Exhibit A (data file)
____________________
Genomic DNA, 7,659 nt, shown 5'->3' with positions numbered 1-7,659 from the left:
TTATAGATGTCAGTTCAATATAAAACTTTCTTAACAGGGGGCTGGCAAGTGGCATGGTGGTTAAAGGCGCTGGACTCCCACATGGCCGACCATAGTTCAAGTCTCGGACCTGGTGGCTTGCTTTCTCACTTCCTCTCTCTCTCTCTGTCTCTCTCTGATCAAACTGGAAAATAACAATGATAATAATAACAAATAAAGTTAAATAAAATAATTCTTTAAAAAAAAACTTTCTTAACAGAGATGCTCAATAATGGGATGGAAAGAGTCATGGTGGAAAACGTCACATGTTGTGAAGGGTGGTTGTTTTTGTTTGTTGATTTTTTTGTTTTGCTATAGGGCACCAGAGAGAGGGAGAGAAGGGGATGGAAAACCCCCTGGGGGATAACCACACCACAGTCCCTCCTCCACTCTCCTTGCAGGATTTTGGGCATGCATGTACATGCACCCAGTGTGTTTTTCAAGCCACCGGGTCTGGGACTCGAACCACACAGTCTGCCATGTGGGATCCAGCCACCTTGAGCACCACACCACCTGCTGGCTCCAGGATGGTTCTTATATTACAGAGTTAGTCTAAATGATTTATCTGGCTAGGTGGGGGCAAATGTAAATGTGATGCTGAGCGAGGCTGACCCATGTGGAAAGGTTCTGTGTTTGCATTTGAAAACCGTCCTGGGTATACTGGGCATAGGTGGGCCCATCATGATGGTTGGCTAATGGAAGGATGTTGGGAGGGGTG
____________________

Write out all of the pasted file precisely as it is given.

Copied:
Genomic DNA, 7,659 nt, shown 5'->3' with positions numbered 1-7,659 from the left:
TTATAGATGTCAGTTCAATATAAAACTTTCTTAACAGGGGGCTGGCAAGTGGCATGGTGGTTAAAGGCGCTGGACTCCCACATGGCCGACCATAGTTCAAGTCTCGGACCTGGTGGCTTGCTTTCTCACTTCCTCTCTCTCTCTCTGTCTCTCTCTGATCAAACTGGAAAATAACAATGATAATAATAACAAATAAAGTTAAATAAAATAATTCTTTAAAAAAAAACTTTCTTAACAGAGATGCTCAATAATGGGATGGAAAGAGTCATGGTGGAAAACGTCACATGTTGTGAAGGGTGGTTGTTTTTGTTTGTTGATTTTTTTGTTTTGCTATAGGGCACCAGAGAGAGGGAGAGAAGGGGATGGAAAACCCCCTGGGGGATAACCACACCACAGTCCCTCCTCCACTCTCCTTGCAGGATTTTGGGCATGCATGTACATGCACCCAGTGTGTTTTTCAAGCCACCGGGTCTGGGACTCGAACCACACAGTCTGCCATGTGGGATCCAGCCACCTTGAGCACCACACCACCTGCTGGCTCCAGGATGGTTCTTATATTACAGAGTTAGTCTAAATGATTTATCTGGCTAGGTGGGGGCAAATGTAAATGTGATGCTGAGCGAGGCTGACCCATGTGGAAAGGTTCTGTGTTTGCATTTGAAAACCGTCCTGGGTATACTGGGCATAGGTGGGCCCATCATGATGGTTGGCTAATGGAAGGATGTTGGGAGGGGTG